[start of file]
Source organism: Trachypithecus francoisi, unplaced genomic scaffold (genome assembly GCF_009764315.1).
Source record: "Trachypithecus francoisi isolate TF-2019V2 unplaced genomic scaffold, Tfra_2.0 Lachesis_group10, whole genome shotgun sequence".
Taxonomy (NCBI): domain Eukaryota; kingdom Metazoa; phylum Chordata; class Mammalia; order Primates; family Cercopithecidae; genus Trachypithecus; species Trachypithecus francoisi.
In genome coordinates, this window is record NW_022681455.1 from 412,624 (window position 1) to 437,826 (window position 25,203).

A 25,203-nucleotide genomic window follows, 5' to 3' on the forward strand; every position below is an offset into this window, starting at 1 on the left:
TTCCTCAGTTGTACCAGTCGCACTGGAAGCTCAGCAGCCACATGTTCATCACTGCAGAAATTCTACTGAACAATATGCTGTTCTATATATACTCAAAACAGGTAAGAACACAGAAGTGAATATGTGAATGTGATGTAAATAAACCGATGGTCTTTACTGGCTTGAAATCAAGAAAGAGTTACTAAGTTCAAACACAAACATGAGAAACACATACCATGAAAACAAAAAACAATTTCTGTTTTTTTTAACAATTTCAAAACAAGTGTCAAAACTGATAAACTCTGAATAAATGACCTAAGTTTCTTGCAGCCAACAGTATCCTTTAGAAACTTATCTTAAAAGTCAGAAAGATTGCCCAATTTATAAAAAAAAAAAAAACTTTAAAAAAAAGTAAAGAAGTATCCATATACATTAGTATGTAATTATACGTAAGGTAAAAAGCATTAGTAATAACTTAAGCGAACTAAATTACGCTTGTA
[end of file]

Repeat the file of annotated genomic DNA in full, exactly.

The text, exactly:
Source organism: Trachypithecus francoisi, unplaced genomic scaffold (genome assembly GCF_009764315.1).
Source record: "Trachypithecus francoisi isolate TF-2019V2 unplaced genomic scaffold, Tfra_2.0 Lachesis_group10, whole genome shotgun sequence".
Taxonomy (NCBI): domain Eukaryota; kingdom Metazoa; phylum Chordata; class Mammalia; order Primates; family Cercopithecidae; genus Trachypithecus; species Trachypithecus francoisi.
In genome coordinates, this window is record NW_022681455.1 from 412,624 (window position 1) to 437,826 (window position 25,203).

A 25,203-nucleotide genomic window follows, 5' to 3' on the forward strand; every position below is an offset into this window, starting at 1 on the left:
TTCCTCAGTTGTACCAGTCGCACTGGAAGCTCAGCAGCCACATGTTCATCACTGCAGAAATTCTACTGAACAATATGCTGTTCTATATATACTCAAAACAGGTAAGAACACAGAAGTGAATATGTGAATGTGATGTAAATAAACCGATGGTCTTTACTGGCTTGAAATCAAGAAAGAGTTACTAAGTTCAAACACAAACATGAGAAACACATACCATGAAAACAAAAAACAATTTCTGTTTTTTTTAACAATTTCAAAACAAGTGTCAAAACTGATAAACTCTGAATAAATGACCTAAGTTTCTTGCAGCCAACAGTATCCTTTAGAAACTTATCTTAAAAGTCAGAAAGATTGCCCAATTTATAAAAAAAAAAAAAACTTTAAAAAAAAGTAAAGAAGTATCCATATACATTAGTATGTAATTATACGTAAGGTAAAAAGCATTAGTAATAACTTAAGCGAACTAAATTACGCTTGTA